“Bypassing penalties,” New Era, Jan. 1971, 45
“The Spoken Word”, from Temple Square, presented over KSL and the Columbia Broadcasting System, November 1, 1970. © 1970.
There is a remarkable sentence from Plato concerning a reason for not doing wrong. “If I were sure God would pardon me,” he said, “and men would not know my sin, yet I should be ashamed to sin because of its essential baseness.” This is to say that beyond conventions, beyond customs, even beyond the commandments, there is something essential within man that pays a penalty if he does not conduct himself with dignity and self-respect, and with respect for the purpose and laws of life.
Made in the image of his Maker, man must live to respect himself, to be clean and comfortable inside. But one of the problems is that collectively at least, we seem ever to be seeking immunity from the consequences of our own actions—a kind of indulgence that wants to bypass the penalties. We seem to forget the sense of process, the sense of what it is that brings things about.
There is too much concern about how to avoid the consequences of living in wrong ways, and not enough about living as we should so as not to be concerned. In a sense we forget that there are some things we cannot do without realizing the results. We can’t be immoral and not pay the price of immorality in one way or another. We can’t tamper with the sources of life and not have it coarsen us and change us inside.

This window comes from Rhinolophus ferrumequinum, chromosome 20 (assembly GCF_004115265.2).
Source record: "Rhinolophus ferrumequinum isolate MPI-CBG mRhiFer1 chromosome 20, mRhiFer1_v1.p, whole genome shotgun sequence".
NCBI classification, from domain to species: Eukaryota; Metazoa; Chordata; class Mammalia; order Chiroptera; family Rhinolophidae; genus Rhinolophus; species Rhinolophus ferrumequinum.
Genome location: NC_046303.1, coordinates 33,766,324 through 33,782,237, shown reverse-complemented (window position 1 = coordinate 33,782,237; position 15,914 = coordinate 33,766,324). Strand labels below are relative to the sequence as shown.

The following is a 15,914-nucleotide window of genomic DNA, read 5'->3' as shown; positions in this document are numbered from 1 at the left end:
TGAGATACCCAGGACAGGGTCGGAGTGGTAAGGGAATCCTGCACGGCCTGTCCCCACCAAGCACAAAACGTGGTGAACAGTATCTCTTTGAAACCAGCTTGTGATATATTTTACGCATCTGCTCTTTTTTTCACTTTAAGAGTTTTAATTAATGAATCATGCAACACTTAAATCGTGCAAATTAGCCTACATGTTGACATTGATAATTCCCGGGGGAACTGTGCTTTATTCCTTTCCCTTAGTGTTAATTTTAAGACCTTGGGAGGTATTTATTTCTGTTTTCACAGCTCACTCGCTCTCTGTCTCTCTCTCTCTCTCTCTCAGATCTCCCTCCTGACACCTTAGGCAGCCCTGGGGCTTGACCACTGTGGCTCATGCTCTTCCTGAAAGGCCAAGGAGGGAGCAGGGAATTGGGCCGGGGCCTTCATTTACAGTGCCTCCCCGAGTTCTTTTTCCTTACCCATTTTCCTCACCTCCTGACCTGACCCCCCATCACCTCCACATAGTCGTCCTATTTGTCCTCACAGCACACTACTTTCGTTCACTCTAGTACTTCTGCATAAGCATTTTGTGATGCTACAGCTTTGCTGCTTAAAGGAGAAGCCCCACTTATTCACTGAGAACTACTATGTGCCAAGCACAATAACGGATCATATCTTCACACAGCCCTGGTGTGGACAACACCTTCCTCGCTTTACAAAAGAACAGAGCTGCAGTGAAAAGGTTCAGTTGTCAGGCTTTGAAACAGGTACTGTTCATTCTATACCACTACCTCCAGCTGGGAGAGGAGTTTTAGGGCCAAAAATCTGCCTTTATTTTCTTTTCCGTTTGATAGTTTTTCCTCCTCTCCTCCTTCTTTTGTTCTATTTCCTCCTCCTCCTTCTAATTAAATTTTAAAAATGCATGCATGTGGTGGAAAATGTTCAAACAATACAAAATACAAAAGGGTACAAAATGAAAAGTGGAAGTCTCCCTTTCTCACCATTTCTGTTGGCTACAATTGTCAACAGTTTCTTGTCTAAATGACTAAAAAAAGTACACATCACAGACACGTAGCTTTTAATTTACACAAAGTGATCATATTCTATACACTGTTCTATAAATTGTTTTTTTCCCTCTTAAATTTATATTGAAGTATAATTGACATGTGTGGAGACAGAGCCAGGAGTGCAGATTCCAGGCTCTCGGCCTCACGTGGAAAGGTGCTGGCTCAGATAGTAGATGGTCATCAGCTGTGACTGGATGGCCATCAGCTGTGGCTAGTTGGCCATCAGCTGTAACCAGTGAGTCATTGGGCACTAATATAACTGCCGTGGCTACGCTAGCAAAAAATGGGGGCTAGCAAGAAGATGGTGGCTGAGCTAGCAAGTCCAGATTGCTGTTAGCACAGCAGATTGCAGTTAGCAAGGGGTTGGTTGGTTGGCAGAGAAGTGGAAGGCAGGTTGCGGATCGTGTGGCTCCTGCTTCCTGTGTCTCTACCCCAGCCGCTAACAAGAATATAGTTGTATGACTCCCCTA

We want tonics. We want someone to tell us that some things are not so. We want someone to tell us it’s all right to do what we shouldn’t do. But this we must remember; that there is a process by which certain products are produced, a procedure by which certain results are arrived at, not merely because of conventions, not even merely because of commandments, but because of the very nature of man—what he is, what he’s here for, and what he can become.
And the real remedy is not to do the thing that we will surely wish we hadn’t done. In other words: Don’t do something if you don’t want to realize the results. “If I were sure God would pardon me, and men would not know my sin, yet I should be ashamed to sin, because of its essential baseness.”